Psychosocial Interventions to Promote Recovery for Patient With Schizophrenia: A Systematic Review

psychosocial interventions schizophrenia recovery

Authors

  • Iskandar Iskandar Faculty of Nursing, Universitas Airlangga, Surabaya, Indonesia
  • Devis Yulia Rohmana Faculty of Nursing, Universitas Airlangga, Surabaya, Indonesia
  • Ah Yusuf Faculty of Nursing, Universitas Airlangga, Surabaya, Indonesia
  • Rizki Fitryasari
    rizki-f-p-k@fkp.unair.ac.id
    Faculty of Nursing, Universitas Airlangga, Surabaya, Indonesia
July 7, 2020

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Introduction: Managing Cancer and Living Meaningfully (CALM) is a supportive-expressive psychotherapy designed to address such barriers and to facilitate communication of mortality-related concerns in patients facing advanced disease and their primary caregivers.  The study was meant to review the benefits of the CALM psychotherapy on patients with advanced or metastatic cancer and caregivers.

 

Methods: This study was done through a systematic review with The Preferred Reporting Items for Systematic Reviews and Meta-Analysis (PRISMA) approach. It broadly used Scopus, Science Direct, and ProQuest database. The search utilized the Boolean phrases  “cancer”, “living meaningfully”, and “psychotherapy” throughout the title, abstract, or keywords. The consideration criteria in the literature study were: an original article, the source from journals, article in English, and available in full text. We obtained 97 articles, and 11 were considered relevant for this systematic review.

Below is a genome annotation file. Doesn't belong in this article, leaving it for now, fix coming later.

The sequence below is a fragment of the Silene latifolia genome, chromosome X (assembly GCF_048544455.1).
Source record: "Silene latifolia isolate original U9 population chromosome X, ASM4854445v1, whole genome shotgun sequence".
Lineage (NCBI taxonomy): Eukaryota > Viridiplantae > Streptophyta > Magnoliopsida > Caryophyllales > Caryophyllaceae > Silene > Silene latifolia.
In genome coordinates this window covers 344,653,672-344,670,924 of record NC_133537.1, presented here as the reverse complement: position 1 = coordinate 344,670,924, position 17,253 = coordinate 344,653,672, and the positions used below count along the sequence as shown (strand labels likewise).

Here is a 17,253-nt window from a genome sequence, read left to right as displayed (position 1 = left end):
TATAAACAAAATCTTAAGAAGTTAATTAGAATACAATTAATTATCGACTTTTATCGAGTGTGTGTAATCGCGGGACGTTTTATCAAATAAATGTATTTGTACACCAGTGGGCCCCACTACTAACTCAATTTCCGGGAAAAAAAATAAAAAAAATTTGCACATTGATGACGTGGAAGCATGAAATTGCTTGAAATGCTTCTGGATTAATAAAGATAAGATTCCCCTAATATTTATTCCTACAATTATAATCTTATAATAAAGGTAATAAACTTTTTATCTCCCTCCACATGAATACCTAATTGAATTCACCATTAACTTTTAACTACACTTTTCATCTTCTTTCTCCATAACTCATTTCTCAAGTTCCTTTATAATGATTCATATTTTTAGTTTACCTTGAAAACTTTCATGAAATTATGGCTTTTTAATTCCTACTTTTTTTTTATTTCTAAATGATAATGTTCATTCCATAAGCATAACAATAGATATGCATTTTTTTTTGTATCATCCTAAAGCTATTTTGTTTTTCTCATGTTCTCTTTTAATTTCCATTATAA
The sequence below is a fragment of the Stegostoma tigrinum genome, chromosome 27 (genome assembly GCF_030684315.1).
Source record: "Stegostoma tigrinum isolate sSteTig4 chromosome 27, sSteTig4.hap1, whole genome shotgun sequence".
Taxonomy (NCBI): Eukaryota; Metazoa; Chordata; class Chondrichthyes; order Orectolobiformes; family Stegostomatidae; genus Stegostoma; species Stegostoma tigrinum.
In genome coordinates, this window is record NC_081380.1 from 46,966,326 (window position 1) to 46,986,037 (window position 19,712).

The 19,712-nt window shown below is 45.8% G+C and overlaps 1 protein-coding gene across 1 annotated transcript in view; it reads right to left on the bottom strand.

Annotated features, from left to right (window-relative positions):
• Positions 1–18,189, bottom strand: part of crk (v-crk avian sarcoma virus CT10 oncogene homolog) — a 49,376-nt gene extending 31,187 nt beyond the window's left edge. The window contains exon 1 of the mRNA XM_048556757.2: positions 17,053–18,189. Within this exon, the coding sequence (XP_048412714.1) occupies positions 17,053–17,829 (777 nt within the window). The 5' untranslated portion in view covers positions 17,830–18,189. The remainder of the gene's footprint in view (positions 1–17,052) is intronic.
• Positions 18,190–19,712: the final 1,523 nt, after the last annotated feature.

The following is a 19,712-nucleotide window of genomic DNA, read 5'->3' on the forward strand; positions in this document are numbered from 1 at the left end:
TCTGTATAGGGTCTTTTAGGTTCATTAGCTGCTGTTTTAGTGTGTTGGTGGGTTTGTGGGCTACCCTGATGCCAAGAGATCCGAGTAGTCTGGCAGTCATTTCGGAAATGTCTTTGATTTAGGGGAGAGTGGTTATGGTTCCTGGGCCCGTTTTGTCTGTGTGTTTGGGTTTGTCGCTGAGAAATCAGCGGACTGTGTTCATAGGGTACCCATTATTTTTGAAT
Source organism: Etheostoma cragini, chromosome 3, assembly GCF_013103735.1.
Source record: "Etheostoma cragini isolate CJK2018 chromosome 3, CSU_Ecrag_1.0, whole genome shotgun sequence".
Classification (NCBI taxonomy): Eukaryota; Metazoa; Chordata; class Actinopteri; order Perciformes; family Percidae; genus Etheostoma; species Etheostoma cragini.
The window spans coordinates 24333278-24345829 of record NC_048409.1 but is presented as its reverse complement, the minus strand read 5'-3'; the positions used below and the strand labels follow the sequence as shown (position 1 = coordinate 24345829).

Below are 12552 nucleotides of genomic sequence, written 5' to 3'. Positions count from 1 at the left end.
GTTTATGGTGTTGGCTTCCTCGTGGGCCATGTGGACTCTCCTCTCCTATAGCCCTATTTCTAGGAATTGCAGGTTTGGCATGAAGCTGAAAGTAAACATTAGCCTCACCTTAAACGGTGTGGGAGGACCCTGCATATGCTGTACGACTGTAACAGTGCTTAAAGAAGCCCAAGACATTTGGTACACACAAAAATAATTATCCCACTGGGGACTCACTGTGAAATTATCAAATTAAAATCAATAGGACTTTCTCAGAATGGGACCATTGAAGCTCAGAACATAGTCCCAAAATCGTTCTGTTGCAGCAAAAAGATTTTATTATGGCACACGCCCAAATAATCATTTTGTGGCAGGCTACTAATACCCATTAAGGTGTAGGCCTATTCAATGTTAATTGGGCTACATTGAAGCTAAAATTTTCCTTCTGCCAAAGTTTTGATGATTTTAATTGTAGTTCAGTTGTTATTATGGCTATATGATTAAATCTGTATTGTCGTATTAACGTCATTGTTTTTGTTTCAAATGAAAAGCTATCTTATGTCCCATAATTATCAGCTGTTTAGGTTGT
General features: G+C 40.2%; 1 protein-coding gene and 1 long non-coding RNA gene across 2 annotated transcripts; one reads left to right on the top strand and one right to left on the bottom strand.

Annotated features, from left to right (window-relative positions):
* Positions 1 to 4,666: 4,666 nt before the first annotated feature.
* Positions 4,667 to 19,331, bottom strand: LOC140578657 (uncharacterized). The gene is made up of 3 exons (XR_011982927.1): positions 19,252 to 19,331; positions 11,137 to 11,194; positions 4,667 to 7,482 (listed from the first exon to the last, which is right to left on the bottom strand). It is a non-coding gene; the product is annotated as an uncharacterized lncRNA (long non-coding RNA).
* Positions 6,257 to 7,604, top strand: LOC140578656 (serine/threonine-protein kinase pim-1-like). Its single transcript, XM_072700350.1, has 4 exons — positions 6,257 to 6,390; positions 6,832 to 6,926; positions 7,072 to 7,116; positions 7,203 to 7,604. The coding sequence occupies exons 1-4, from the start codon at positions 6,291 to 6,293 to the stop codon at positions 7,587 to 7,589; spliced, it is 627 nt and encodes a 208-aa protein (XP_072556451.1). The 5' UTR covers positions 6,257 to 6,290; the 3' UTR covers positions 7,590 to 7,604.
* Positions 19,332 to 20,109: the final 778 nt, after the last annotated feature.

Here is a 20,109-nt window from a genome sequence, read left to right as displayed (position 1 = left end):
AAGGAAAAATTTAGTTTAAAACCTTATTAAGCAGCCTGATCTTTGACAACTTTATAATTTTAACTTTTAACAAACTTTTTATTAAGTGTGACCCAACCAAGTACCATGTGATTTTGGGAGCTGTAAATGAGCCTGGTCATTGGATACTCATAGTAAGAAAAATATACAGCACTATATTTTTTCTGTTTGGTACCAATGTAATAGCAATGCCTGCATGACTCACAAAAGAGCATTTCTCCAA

Results: The findings from the results of this study are that CALM has several psychological benefits for patients with advanced cancer, including: can reduce anxiety and depression, relieve distress, promote psychological growth and well-being, and improve quality of life. Based on these findings, it can be concluded that the CALM psychotherapy has many benefits for patients with advanced cancer and their caregivers and can be used as additional therapy to improve the quality of life to face the end-of-life.

Conclusion: CALM may be a feasible intervention to benefit patients with advanced cancer. It may help them overcome obstacles in communication and alleviate death-related distress.

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